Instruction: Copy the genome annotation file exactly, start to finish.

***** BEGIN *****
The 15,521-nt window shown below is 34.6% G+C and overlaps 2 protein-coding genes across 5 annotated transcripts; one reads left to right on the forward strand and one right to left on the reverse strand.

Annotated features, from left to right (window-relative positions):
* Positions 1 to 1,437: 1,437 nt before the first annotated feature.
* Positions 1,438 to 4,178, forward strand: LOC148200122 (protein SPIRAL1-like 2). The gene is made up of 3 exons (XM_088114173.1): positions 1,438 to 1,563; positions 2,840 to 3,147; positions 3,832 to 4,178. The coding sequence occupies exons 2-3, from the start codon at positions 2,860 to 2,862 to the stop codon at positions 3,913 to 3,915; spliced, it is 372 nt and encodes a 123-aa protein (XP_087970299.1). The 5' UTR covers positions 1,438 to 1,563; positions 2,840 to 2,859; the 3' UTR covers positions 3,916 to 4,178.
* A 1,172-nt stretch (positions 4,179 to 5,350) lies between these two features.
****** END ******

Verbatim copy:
The 15,521-nt window shown below is 34.6% G+C and overlaps 2 protein-coding genes across 5 annotated transcripts; one reads left to right on the forward strand and one right to left on the reverse strand.

Annotated features, from left to right (window-relative positions):
* Positions 1 to 1,437: 1,437 nt before the first annotated feature.
* Positions 1,438 to 4,178, forward strand: LOC148200122 (protein SPIRAL1-like 2). The gene is made up of 3 exons (XM_088114173.1): positions 1,438 to 1,563; positions 2,840 to 3,147; positions 3,832 to 4,178. The coding sequence occupies exons 2-3, from the start codon at positions 2,860 to 2,862 to the stop codon at positions 3,913 to 3,915; spliced, it is 372 nt and encodes a 123-aa protein (XP_087970299.1). The 5' UTR covers positions 1,438 to 1,563; positions 2,840 to 2,859; the 3' UTR covers positions 3,916 to 4,178.
* A 1,172-nt stretch (positions 4,179 to 5,350) lies between these two features.